When booting, you are likely to get messages as in the following:

The system found unauthorized changes on the firmware, operating system or UEFI drivers.

Press [N] to run the next boot device,or enter directly to BIOS Setup if there
are no other boot devices installed.
Go to BIOS Setup > Advanced > Boot and change the current boot device into
other secured boot devices.

When you do, just press N to get to the GRUB boot menu. To eliminate the problem, in your UEFI BIOS for Secure Boot change the OS Type from Windows UEFI to Other OS. You can change the OS Type back when you do boot direct to Windows. Or don't change the OS Type and just know that that is the reason you get that message.

The GRUB boot menu will look something as in the following. This menu shows Windows as the first (default) and then two Puppy Linuxes. Each of the two can be booted with or without a save file.

The following is what your Puppy will look like.

The window in the middle is for a Quick Setup; it is shown only the first time. In the Left side of Quick Setup are settings for language and timezone. There is also a checkbox for using UTC for the system clock. UTC for the system clock is the default for most Linux distributions but that is incompatible with Windows. The checkbox is unchecked by default and for compatibility with Windows you want it to stay unchecked.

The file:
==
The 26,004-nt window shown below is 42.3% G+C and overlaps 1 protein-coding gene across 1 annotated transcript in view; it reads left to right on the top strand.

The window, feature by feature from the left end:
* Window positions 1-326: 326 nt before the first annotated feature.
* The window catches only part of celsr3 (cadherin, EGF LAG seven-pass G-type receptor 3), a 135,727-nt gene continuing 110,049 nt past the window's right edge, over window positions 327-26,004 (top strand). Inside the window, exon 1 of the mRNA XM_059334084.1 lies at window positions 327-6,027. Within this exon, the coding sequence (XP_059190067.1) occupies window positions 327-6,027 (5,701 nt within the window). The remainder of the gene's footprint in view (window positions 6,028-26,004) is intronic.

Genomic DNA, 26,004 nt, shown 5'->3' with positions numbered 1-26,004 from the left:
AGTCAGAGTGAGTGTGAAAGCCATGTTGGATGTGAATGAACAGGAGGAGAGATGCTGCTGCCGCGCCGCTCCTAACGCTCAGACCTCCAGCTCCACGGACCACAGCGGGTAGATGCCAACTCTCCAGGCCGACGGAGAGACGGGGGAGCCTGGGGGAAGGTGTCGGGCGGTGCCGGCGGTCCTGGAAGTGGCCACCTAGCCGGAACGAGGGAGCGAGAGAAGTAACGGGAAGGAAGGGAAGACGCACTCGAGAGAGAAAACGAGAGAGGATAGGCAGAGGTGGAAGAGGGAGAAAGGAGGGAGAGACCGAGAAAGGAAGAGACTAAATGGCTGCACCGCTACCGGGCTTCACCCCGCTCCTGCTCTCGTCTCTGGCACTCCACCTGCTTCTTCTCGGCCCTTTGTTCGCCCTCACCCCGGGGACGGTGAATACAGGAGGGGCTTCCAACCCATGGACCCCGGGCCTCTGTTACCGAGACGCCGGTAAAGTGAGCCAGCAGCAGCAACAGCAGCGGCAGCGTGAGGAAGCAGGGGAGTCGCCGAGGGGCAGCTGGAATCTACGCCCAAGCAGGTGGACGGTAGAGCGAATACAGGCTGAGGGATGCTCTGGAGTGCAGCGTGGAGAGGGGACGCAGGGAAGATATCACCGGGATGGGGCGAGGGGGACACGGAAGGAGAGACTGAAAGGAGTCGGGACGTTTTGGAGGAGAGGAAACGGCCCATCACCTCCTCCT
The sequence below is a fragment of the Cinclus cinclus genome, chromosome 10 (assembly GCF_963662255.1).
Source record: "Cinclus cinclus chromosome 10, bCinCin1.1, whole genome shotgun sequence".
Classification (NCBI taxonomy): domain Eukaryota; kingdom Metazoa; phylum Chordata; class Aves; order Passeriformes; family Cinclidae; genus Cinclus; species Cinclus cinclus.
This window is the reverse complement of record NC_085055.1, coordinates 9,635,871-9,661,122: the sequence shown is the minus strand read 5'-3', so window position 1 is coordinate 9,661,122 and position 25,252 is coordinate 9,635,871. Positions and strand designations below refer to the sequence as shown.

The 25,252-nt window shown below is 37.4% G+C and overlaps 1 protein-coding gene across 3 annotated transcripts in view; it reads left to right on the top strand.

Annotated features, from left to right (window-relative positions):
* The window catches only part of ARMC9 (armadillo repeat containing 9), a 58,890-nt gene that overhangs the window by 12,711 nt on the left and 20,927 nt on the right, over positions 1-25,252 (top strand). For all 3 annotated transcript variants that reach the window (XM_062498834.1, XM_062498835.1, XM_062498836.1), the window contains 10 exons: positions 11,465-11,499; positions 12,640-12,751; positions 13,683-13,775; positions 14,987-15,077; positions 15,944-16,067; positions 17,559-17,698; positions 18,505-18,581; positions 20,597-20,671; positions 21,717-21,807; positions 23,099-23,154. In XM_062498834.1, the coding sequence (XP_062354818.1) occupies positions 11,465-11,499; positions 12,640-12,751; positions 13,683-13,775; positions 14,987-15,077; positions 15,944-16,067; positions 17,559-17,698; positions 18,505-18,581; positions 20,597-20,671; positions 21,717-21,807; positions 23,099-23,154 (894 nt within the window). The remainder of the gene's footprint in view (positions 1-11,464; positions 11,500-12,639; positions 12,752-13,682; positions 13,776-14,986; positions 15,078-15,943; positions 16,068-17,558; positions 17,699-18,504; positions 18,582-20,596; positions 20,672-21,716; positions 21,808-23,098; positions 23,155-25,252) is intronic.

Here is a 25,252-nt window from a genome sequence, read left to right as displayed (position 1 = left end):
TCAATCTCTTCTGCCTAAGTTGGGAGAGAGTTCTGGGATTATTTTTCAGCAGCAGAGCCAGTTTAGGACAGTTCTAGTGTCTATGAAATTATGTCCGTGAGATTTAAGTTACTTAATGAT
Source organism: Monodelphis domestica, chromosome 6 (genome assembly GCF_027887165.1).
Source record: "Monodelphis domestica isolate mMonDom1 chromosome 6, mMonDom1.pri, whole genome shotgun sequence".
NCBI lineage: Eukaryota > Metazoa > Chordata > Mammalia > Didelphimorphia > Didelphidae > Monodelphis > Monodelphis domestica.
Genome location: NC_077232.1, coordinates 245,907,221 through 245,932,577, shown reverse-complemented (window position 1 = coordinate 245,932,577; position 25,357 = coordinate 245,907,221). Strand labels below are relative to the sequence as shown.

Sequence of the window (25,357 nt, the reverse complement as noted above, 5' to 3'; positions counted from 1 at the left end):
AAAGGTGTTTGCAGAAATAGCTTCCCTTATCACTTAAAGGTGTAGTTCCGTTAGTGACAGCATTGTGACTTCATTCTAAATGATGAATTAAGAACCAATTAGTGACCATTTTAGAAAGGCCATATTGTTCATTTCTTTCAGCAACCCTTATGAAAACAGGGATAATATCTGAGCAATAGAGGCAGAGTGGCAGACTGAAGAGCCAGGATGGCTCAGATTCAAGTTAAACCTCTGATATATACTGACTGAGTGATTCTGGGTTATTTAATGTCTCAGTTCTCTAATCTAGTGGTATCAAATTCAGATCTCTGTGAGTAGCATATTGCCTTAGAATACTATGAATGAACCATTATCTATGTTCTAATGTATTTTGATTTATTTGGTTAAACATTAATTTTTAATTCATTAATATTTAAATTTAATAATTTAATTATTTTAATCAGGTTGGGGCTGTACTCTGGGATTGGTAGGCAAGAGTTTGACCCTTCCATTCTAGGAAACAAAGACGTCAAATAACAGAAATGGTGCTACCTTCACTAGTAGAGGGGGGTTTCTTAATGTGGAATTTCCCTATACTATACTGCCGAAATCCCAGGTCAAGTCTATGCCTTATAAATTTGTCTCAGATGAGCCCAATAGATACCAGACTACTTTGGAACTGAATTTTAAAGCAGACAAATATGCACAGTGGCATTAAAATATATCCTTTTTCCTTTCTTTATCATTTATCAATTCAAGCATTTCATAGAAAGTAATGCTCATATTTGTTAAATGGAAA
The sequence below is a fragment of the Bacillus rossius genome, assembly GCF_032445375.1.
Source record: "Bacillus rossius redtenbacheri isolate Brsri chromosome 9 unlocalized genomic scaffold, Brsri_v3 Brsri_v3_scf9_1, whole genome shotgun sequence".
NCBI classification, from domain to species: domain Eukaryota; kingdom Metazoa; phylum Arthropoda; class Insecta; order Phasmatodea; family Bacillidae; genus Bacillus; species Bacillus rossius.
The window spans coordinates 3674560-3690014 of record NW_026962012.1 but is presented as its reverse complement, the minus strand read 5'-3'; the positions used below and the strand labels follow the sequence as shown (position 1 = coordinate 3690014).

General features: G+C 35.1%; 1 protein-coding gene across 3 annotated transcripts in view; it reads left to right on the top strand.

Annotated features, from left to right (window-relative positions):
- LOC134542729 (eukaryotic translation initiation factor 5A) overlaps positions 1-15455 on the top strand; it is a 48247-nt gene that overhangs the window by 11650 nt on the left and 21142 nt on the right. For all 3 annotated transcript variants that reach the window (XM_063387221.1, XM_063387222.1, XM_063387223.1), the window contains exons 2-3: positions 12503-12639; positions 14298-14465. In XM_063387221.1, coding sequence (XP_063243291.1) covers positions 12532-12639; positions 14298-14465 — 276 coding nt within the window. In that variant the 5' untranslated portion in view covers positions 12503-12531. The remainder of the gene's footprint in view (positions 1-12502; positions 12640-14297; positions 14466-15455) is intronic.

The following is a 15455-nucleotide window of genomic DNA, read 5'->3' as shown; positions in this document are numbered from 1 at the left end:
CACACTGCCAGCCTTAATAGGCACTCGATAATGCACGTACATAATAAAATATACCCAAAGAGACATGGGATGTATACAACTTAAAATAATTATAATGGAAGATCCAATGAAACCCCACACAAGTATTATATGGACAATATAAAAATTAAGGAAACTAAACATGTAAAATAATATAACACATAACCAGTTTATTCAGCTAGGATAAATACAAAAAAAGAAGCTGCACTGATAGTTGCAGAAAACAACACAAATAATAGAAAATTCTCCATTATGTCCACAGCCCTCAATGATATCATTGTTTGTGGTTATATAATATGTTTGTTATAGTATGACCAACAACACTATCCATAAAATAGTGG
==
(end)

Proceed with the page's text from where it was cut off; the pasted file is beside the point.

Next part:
After booting your Puppy go to Menu>System>Puppy Event Manager and then click the Save Session tab and verify that the Save interval is 0 (zero); if not then set it to 0. Also verify that the Ask at shutdown checkbox is checked. Those settings will prevent automatic saves and allow you to determine when your system is saved.

To restart or shutdown your system click in the lower-left and select ???. You will see the following:

The first time you restart or shutdown your system your Puppy will request you do some additional setup. The first one will look like:

The second one will look like:

The third one will look like:

The fourth one will look like:

The fifth one will look like:

The final one will look like:

History of Puppys

Puppy was originally created to run on a Windows computer from a CD. It would get all files from the CD without using any of the system's other drives. And that is what a Frugal install continues to do. Except for a USB drive the settings, customizations and new applications can be saved to a Save File. Save Files were desinged since USB-Keys (Thumb drives?) support a limited number of writes, so to limit the number of writes to them, Puppys use a Save File.

Hosted by